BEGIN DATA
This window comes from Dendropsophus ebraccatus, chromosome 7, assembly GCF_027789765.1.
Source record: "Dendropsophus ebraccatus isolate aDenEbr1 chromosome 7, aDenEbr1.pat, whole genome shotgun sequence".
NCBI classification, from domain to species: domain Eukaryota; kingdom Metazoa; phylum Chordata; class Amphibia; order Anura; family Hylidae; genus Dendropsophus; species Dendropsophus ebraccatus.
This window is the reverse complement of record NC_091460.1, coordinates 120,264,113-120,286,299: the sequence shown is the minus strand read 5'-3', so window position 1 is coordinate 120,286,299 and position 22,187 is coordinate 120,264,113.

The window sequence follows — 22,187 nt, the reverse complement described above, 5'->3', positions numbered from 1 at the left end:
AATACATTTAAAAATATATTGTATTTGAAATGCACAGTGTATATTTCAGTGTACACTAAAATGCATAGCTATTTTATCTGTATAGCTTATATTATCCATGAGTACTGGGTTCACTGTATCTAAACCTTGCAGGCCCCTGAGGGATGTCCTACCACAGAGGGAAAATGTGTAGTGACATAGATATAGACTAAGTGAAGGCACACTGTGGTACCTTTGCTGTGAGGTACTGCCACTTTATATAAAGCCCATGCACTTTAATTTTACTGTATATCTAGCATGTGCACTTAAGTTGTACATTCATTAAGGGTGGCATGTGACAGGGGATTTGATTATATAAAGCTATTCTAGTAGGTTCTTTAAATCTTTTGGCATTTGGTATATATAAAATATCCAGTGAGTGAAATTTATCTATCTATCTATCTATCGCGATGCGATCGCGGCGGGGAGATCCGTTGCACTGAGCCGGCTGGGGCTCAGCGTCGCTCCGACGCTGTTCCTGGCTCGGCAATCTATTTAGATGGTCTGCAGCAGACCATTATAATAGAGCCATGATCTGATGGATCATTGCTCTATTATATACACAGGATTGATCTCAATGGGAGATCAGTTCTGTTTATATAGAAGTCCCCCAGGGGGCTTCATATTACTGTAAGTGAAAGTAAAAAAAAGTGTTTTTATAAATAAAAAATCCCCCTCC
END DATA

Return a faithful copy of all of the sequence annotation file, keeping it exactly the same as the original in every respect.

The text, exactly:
This window comes from Dendropsophus ebraccatus, chromosome 7, assembly GCF_027789765.1.
Source record: "Dendropsophus ebraccatus isolate aDenEbr1 chromosome 7, aDenEbr1.pat, whole genome shotgun sequence".
NCBI classification, from domain to species: domain Eukaryota; kingdom Metazoa; phylum Chordata; class Amphibia; order Anura; family Hylidae; genus Dendropsophus; species Dendropsophus ebraccatus.
This window is the reverse complement of record NC_091460.1, coordinates 120,264,113-120,286,299: the sequence shown is the minus strand read 5'-3', so window position 1 is coordinate 120,286,299 and position 22,187 is coordinate 120,264,113.

The window sequence follows — 22,187 nt, the reverse complement described above, 5'->3', positions numbered from 1 at the left end:
AATACATTTAAAAATATATTGTATTTGAAATGCACAGTGTATATTTCAGTGTACACTAAAATGCATAGCTATTTTATCTGTATAGCTTATATTATCCATGAGTACTGGGTTCACTGTATCTAAACCTTGCAGGCCCCTGAGGGATGTCCTACCACAGAGGGAAAATGTGTAGTGACATAGATATAGACTAAGTGAAGGCACACTGTGGTACCTTTGCTGTGAGGTACTGCCACTTTATATAAAGCCCATGCACTTTAATTTTACTGTATATCTAGCATGTGCACTTAAGTTGTACATTCATTAAGGGTGGCATGTGACAGGGGATTTGATTATATAAAGCTATTCTAGTAGGTTCTTTAAATCTTTTGGCATTTGGTATATATAAAATATCCAGTGAGTGAAATTTATCTATCTATCTATCTATCGCGATGCGATCGCGGCGGGGAGATCCGTTGCACTGAGCCGGCTGGGGCTCAGCGTCGCTCCGACGCTGTTCCTGGCTCGGCAATCTATTTAGATGGTCTGCAGCAGACCATTATAATAGAGCCATGATCTGATGGATCATTGCTCTATTATATACACAGGATTGATCTCAATGGGAGATCAGTTCTGTTTATATAGAAGTCCCCCAGGGGGCTTCATATTACTGTAAGTGAAAGTAAAAAAAAGTGTTTTTATAAATAAAAAATCCCCCTCC